I have a matrix such as this example (my actual matrices can be much larger)

A = [-1 -2   -0.5;
      0  0.5  0;
      0  0   -1];

that has only two linearly-independent eigenvalues (the eigenvalue -1 is repeated). I would like to obtain a complete basis with generalized eigenvectors. One way I know how to do this is with Matlab's jordan function in the Symbolic Math toolbox, but I'd prefer something designed for numeric inputs (indeed, with two outputs, jordan fails for large matrices: "Error in MuPAD command: Similarity matrix too large."). I don't need the Jordan canonical form, which is notoriously unstable in numeric contexts, just a matrix of generalized eigenvectors. Is there a function or combination of functions that automates this in a numerically stable way or must one use the generic manual method (how stable is such a procedure)?

NOTE: By "generalized eigenvector," I mean a non-zero vector that can be used to augment the incomplete basis of a so-called defective matrix. I do not mean the eigenvectors that correspond to the eigenvalues obtained from solving the generalized eigenvalue problem using eig or qz (though this latter usage is quite common, I'd say that it's best avoided). Unless someone can correct me, I don't believe the two are the same.

UPDATE 1 – Five months later:

See my answer here for how to obtain generalized eigenvectors symbolically for matrices larger than 82-by-82 (the limit for my test matrix in this question).

I'm still interested in numeric schemes (or how such schemes might be unstable if they're all related to calculating the Jordan form). I don't wish to blindly implement the linear algebra 101 method that has been marked as a duplicate of this question as it's not a numerical algorithm, but rather a pencil-and paper method used to evaluate students (I suppose that it could be implemented symbolically however). If anyone can point me to either an implementation of that scheme or a numerical analysis of it, I'd be interested in that.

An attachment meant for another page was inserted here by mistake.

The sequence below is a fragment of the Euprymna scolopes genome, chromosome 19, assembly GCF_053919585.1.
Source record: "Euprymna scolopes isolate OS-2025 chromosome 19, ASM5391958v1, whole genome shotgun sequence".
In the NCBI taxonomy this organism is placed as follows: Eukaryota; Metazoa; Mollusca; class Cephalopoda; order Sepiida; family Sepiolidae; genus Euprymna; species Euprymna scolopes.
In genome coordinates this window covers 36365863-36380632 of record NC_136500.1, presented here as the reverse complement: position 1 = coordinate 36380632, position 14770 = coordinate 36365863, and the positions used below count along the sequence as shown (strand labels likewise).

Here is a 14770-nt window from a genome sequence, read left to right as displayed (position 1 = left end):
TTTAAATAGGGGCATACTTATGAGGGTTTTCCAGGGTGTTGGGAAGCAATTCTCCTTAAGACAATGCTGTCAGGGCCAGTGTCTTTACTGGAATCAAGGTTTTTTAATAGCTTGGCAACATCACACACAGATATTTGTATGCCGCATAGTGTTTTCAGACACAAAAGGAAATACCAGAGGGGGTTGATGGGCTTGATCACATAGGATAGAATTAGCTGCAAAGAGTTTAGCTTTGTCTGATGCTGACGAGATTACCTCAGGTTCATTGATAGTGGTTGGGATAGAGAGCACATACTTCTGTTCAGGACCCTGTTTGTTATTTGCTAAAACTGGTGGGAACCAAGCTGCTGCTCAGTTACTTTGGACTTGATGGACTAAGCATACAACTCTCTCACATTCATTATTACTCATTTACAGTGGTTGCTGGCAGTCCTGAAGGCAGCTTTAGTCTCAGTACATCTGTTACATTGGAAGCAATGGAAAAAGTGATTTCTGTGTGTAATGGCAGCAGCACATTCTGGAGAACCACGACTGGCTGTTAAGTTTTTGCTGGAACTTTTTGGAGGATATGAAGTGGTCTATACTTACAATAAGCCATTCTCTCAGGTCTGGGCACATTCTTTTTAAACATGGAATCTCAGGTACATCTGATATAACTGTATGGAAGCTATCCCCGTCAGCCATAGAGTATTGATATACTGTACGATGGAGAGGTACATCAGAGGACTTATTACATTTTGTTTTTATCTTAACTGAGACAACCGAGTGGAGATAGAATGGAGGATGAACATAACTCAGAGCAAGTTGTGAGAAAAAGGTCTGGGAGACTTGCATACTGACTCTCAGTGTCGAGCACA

UPDATE 2 – Feb. 2015: All of the above is still true as tested in R2014b.

  • @natan: then I suggest you mark this question as a duplicate. – Jonas Sep 4 '13 at 9:36
  • @natan: Yes, I saw that question/answer. It's not a duplicate. It's basically a manual procedure that replicates what is shown in many textbooks and on Wikipedia. I know how to obtain the generalized eigenvalues myself - I'm looking for something a bit more self contained and that uses builtin routines in order to be careful about numeric issues. Do you know of anything or any algorithms? Also, FYI, eigensys doesn't exist any more in R2013a, eig(sym(A)) must be used. – horchler Sep 4 '13 at 15:03
  • @DavidHeffernan: The error crops up at exactly 83-by-83 for a particular test matrix. – horchler Sep 4 '13 at 15:27
  • @DavidHeffernan: In terms of the ultimate size I'm interested in, these matrices represent the behavior of the nodes of a dynamical neural network, so the system could easily have 100+ dimensions. These matrices, Jacobians, are very sparse, so it'd be nice to have a method that could take advantage of that. – horchler Sep 4 '13 at 15:45
  • 1
    @reverse_engineer: Yes, as far as I know, there is no numerically stable algorithm for the Jordan form. But, I'm not interested in the Jordan form itself, just a stable means of obtaining the generalized eigenvalues directly, such that I can form a complete basis – or are the two inextricably linked? – horchler Feb 13 '15 at 19:37